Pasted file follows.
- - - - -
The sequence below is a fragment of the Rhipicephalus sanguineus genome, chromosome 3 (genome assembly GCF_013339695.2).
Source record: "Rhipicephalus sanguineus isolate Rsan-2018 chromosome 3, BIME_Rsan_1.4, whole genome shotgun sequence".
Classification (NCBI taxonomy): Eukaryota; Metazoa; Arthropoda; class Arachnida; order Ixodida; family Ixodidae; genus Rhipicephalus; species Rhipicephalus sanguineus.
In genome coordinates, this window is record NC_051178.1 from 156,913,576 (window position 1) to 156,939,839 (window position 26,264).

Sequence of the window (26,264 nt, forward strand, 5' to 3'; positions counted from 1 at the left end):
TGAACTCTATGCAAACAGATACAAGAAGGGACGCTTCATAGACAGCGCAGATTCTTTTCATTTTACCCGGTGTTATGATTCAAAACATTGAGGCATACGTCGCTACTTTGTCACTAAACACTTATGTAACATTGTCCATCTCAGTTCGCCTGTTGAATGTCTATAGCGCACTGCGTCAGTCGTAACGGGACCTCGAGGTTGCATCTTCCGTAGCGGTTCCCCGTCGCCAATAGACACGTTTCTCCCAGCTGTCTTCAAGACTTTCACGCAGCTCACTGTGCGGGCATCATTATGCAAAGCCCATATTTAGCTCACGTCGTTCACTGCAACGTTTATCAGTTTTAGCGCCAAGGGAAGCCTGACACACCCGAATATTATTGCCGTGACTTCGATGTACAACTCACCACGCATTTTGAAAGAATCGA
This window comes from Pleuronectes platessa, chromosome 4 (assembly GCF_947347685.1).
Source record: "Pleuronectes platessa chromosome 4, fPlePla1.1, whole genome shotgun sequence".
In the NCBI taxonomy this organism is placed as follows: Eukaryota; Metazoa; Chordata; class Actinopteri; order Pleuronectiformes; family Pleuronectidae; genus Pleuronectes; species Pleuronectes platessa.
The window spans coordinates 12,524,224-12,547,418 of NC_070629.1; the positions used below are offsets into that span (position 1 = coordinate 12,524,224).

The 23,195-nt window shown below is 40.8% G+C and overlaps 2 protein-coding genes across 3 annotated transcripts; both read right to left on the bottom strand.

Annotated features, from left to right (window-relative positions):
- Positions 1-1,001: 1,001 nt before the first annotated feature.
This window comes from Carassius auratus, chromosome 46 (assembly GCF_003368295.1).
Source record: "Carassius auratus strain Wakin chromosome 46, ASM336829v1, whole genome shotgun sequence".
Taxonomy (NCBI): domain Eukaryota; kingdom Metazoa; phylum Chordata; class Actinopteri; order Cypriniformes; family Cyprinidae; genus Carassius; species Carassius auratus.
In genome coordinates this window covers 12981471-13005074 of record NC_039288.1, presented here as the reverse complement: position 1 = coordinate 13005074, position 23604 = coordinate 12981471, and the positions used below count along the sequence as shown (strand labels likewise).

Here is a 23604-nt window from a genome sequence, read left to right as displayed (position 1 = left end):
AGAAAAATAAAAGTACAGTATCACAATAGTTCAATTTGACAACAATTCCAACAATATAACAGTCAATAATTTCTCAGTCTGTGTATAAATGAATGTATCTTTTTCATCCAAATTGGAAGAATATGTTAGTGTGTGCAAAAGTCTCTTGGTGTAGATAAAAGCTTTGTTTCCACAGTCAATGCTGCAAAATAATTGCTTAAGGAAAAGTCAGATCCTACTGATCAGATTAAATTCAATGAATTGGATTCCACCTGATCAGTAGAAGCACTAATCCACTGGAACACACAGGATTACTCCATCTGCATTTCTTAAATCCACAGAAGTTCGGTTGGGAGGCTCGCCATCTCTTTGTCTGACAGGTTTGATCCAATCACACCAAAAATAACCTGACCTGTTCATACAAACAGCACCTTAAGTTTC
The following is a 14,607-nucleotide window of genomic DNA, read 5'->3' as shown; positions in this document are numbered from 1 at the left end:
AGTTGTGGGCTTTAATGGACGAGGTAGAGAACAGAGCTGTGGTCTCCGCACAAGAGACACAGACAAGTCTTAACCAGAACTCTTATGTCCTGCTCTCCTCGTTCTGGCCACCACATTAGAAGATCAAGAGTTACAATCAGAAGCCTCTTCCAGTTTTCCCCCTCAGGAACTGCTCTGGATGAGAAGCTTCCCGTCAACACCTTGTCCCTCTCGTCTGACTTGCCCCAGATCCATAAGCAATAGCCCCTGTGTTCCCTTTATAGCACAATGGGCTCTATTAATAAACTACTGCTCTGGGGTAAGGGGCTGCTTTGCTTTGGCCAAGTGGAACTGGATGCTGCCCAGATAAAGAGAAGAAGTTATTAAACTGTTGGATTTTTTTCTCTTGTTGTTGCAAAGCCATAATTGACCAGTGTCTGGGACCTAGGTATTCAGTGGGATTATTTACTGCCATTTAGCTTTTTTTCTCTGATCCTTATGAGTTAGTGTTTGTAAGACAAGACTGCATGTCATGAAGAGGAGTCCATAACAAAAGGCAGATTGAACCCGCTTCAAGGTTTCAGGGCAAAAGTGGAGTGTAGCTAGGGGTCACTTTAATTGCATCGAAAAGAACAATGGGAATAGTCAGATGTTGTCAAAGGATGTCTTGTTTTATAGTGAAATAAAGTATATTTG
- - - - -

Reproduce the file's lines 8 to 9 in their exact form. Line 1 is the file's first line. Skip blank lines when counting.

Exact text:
Source record: "Pleuronectes platessa chromosome 4, fPlePla1.1, whole genome shotgun sequence".
In the NCBI taxonomy this organism is placed as follows: Eukaryota; Metazoa; Chordata; class Actinopteri; order Pleuronectiformes; family Pleuronectidae; genus Pleuronectes; species Pleuronectes platessa.